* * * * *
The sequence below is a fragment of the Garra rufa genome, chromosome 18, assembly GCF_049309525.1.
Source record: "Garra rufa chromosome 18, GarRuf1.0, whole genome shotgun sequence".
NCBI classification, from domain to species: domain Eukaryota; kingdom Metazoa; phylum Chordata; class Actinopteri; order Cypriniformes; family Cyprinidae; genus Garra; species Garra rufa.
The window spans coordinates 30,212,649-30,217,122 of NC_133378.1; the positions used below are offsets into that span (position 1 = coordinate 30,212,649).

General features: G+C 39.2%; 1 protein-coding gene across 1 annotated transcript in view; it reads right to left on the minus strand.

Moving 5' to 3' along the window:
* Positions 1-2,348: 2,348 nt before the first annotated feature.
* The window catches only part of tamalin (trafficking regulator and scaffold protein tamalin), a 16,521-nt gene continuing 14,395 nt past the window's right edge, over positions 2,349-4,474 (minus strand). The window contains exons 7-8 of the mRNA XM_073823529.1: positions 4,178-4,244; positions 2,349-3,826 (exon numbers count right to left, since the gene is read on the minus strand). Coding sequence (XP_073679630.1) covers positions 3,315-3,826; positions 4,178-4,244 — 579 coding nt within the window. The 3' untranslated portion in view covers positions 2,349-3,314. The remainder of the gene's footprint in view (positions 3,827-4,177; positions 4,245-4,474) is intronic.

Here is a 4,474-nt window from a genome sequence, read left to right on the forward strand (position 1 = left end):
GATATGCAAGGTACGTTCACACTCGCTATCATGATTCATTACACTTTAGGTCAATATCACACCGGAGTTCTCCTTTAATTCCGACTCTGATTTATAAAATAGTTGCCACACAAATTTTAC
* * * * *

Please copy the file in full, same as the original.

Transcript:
The sequence below is a fragment of the Garra rufa genome, chromosome 18, assembly GCF_049309525.1.
Source record: "Garra rufa chromosome 18, GarRuf1.0, whole genome shotgun sequence".
NCBI classification, from domain to species: domain Eukaryota; kingdom Metazoa; phylum Chordata; class Actinopteri; order Cypriniformes; family Cyprinidae; genus Garra; species Garra rufa.
The window spans coordinates 30,212,649-30,217,122 of NC_133378.1; the positions used below are offsets into that span (position 1 = coordinate 30,212,649).

General features: G+C 39.2%; 1 protein-coding gene across 1 annotated transcript in view; it reads right to left on the minus strand.

Moving 5' to 3' along the window:
* Positions 1-2,348: 2,348 nt before the first annotated feature.
* The window catches only part of tamalin (trafficking regulator and scaffold protein tamalin), a 16,521-nt gene continuing 14,395 nt past the window's right edge, over positions 2,349-4,474 (minus strand). The window contains exons 7-8 of the mRNA XM_073823529.1: positions 4,178-4,244; positions 2,349-3,826 (exon numbers count right to left, since the gene is read on the minus strand). Coding sequence (XP_073679630.1) covers positions 3,315-3,826; positions 4,178-4,244 — 579 coding nt within the window. The 3' untranslated portion in view covers positions 2,349-3,314. The remainder of the gene's footprint in view (positions 3,827-4,177; positions 4,245-4,474) is intronic.

Here is a 4,474-nt window from a genome sequence, read left to right on the forward strand (position 1 = left end):
GATATGCAAGGTACGTTCACACTCGCTATCATGATTCATTACACTTTAGGTCAATATCACACCGGAGTTCTCCTTTAATTCCGACTCTGATTTATAAAATAGTTGCCACACAAATTTTAC